Doubts of man who inspired PM

24th February 2006 at 00:00
A headteacher who helped inspire Tony Blair's vision of trust schools is worried about the influence they could give outside organisations over schools.

Legally, trust schools will simply be foundation schools with their own foundations or charitable trusts, and Parkside community college in central Cambridge already fits the bill.

The Government is aware of about 65 such schools but most are former grant-maintained religious schools which chose not to return to the voluntary-aided sector in 1998.

As a former community school, Parkside is the exception. Andrew Hutchinson, its principal, was told by a Department for Education and Skills official in 2004 that it was the only one of its kind.

Its governors always rejected GM status as divisive but opted to go for the extra autonomy foundation status offered as soon as the rules changed to allow community schools to apply in 2002.

When they realised regulations allowed them to set up a separate charitable trust as an alternative to the usual foundation model, they adopted it to ensure long-term continuity.

"We felt that separating the powers between governors responsible for its day-to-day running and a trust responsible for long-term strategy would be a guarantee of the school's future ethos," Mr Hutchinson said.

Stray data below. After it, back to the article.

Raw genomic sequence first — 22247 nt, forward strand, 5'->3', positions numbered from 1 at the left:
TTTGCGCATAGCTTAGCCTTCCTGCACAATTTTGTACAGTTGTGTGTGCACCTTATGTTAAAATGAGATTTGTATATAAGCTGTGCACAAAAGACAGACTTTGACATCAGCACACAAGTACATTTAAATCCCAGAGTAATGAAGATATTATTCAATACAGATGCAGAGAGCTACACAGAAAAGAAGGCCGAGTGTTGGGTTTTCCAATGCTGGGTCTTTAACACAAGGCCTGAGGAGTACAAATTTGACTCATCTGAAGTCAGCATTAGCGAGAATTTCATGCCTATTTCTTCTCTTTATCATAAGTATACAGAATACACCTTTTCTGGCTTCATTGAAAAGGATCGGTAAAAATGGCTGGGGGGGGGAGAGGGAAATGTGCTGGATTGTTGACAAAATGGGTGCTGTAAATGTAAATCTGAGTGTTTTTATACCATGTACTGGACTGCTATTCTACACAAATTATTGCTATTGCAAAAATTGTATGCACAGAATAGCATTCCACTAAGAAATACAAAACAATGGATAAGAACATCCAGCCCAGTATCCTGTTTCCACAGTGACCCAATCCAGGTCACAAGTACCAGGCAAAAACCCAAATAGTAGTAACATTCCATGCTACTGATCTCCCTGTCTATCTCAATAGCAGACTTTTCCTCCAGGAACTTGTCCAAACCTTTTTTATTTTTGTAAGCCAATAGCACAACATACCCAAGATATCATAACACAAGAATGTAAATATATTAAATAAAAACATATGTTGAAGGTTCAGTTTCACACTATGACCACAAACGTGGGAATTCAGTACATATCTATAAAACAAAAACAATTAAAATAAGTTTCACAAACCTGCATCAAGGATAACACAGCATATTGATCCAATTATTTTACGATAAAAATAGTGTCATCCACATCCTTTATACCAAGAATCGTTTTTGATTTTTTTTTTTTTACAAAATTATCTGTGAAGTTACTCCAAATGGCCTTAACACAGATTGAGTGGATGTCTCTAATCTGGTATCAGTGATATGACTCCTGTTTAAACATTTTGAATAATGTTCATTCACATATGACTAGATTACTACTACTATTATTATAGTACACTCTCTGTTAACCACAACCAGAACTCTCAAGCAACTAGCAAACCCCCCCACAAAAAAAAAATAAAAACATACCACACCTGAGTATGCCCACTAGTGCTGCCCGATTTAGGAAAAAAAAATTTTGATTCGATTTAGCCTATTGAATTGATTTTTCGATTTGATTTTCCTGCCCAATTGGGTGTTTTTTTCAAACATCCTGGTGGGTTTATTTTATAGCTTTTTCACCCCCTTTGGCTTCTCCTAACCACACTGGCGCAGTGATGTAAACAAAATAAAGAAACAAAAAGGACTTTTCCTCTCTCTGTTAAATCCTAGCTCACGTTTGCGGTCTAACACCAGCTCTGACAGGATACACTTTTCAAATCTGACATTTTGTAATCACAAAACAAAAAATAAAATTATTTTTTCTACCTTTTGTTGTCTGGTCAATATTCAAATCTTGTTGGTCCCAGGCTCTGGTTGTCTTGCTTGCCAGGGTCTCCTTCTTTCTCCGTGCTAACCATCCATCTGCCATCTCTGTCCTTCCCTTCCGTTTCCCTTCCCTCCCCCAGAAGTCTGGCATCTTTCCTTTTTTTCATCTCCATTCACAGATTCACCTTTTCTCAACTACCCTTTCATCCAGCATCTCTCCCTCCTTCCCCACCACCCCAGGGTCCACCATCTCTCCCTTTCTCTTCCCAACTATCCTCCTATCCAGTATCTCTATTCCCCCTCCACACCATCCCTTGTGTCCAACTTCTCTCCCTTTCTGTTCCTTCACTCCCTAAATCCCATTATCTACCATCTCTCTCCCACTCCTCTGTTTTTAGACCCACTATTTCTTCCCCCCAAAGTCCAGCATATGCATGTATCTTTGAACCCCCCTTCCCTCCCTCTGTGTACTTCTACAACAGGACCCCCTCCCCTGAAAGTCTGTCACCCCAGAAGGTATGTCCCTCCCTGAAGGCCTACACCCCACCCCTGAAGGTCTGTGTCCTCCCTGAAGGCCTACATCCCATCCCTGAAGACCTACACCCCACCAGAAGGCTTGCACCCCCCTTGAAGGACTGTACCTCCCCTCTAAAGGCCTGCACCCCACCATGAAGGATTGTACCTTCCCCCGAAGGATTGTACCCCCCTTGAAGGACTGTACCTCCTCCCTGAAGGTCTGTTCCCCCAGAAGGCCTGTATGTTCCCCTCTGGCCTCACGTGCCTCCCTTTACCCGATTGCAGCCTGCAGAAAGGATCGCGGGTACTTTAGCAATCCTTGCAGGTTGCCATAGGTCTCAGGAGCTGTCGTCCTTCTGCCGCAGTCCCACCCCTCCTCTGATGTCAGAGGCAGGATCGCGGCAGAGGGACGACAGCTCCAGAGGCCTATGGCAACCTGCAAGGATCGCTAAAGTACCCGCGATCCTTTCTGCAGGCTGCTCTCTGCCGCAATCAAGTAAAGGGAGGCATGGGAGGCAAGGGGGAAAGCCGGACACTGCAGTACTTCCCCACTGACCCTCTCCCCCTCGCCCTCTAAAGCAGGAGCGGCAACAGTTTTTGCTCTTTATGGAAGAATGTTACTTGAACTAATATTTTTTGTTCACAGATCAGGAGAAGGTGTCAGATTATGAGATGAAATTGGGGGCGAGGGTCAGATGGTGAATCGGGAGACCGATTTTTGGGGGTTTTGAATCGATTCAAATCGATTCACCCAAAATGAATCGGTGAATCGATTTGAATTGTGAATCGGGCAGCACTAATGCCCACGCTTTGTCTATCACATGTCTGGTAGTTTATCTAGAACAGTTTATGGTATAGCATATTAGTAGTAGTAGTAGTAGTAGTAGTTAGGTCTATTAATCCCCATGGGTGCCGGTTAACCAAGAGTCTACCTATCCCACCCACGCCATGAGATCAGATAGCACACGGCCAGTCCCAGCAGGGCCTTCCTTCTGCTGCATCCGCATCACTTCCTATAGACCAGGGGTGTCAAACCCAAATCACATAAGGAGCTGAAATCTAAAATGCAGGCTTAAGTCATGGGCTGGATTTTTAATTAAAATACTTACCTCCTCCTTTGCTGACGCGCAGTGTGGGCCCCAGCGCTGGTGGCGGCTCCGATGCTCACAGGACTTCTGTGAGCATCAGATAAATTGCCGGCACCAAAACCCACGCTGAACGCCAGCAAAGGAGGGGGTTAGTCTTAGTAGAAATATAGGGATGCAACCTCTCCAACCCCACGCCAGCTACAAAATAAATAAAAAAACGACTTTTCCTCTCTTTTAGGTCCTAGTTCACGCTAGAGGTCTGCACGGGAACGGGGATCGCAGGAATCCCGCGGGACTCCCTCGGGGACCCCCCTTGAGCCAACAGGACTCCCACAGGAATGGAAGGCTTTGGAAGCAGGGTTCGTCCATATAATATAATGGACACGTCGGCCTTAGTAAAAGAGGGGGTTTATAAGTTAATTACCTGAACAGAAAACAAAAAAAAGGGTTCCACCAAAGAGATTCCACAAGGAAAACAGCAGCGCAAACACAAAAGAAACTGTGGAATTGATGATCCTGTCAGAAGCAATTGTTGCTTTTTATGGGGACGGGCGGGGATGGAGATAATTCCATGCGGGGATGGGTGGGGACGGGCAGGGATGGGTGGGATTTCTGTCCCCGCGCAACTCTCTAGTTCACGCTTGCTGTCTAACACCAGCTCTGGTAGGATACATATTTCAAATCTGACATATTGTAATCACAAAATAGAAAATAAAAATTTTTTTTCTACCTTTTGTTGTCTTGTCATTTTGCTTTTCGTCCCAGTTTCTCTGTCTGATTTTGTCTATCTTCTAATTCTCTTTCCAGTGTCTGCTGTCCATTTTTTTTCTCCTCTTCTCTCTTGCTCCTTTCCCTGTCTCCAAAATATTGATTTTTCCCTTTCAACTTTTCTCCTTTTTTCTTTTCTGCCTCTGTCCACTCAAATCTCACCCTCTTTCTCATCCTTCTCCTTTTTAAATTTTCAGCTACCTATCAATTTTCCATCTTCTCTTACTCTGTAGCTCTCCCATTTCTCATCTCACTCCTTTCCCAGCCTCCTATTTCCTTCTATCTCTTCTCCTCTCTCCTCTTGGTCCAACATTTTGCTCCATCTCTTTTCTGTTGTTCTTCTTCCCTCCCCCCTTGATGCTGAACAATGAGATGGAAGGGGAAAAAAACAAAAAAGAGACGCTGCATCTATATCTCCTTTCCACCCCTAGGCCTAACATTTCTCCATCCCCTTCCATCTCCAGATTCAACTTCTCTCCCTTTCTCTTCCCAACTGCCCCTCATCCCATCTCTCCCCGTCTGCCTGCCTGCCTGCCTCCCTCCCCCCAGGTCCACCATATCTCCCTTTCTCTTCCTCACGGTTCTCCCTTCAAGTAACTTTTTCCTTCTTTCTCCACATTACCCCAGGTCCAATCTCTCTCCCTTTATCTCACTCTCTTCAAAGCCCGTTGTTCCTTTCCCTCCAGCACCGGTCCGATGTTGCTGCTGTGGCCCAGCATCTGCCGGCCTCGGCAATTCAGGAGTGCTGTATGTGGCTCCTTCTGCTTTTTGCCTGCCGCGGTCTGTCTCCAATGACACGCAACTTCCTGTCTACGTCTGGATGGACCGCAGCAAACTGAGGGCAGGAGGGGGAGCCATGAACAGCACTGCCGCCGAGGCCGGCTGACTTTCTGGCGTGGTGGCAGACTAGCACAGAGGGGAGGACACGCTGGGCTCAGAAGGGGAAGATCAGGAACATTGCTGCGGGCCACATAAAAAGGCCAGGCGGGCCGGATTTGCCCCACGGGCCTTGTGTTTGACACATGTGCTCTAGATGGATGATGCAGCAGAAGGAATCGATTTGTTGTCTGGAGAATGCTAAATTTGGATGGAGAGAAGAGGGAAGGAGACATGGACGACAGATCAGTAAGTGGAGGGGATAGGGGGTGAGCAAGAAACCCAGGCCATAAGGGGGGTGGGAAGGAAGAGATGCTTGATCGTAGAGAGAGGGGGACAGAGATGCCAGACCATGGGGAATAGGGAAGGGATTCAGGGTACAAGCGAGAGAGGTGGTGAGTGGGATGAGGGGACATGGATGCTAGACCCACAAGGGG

He feels Parkside's trust, which meets quarterly and includes representatives of local councils, feeder primaries, parents, governors and local businesses, roots the school firmly in the community.

But he has reservations about government plans to allow single businesses or other external sponsors to dominate school trusts.

"The key thing about a trust is that it should represent all sections of the community," he said. "It should not be skewed by one element or another or be dominated by one commercial body." He also disagrees with the Government allowing trusts to appoint a majority of a school's governing body.

Last summer, as the white paper which promotes trust schools was being developed, Peter Housden, then DfES director-general of schools, visited Parkside.

Coleridge community college, a struggling school in south Cambridge, was to be brought under Parkside's trust, in a prototype for the collaborative model the Government is promoting.

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